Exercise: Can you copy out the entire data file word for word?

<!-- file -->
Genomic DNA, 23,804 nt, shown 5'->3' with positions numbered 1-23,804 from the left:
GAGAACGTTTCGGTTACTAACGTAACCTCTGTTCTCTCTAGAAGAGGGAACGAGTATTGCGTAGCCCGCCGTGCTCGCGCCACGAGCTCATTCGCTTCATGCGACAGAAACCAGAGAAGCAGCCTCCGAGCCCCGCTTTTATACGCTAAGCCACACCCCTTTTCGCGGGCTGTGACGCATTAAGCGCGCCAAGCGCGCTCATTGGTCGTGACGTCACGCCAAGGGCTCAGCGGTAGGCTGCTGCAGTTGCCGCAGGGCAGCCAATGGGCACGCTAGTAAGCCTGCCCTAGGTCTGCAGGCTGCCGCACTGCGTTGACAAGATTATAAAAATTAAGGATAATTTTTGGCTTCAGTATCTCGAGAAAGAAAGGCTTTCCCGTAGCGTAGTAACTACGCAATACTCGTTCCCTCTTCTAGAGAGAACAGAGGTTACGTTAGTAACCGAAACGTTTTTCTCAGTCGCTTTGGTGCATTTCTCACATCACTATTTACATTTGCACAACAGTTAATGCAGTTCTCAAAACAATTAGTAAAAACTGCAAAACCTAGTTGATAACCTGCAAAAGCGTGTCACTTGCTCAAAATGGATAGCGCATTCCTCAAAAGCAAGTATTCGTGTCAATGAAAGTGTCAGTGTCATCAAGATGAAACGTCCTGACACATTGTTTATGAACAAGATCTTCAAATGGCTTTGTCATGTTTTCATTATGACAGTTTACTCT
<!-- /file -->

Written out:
Genomic DNA, 23,804 nt, shown 5'->3' with positions numbered 1-23,804 from the left:
GAGAACGTTTCGGTTACTAACGTAACCTCTGTTCTCTCTAGAAGAGGGAACGAGTATTGCGTAGCCCGCCGTGCTCGCGCCACGAGCTCATTCGCTTCATGCGACAGAAACCAGAGAAGCAGCCTCCGAGCCCCGCTTTTATACGCTAAGCCACACCCCTTTTCGCGGGCTGTGACGCATTAAGCGCGCCAAGCGCGCTCATTGGTCGTGACGTCACGCCAAGGGCTCAGCGGTAGGCTGCTGCAGTTGCCGCAGGGCAGCCAATGGGCACGCTAGTAAGCCTGCCCTAGGTCTGCAGGCTGCCGCACTGCGTTGACAAGATTATAAAAATTAAGGATAATTTTTGGCTTCAGTATCTCGAGAAAGAAAGGCTTTCCCGTAGCGTAGTAACTACGCAATACTCGTTCCCTCTTCTAGAGAGAACAGAGGTTACGTTAGTAACCGAAACGTTTTTCTCAGTCGCTTTGGTGCATTTCTCACATCACTATTTACATTTGCACAACAGTTAATGCAGTTCTCAAAACAATTAGTAAAAACTGCAAAACCTAGTTGATAACCTGCAAAAGCGTGTCACTTGCTCAAAATGGATAGCGCATTCCTCAAAAGCAAGTATTCGTGTCAATGAAAGTGTCAGTGTCATCAAGATGAAACGTCCTGACACATTGTTTATGAACAAGATCTTCAAATGGCTTTGTCATGTTTTCATTATGACAGTTTACTCT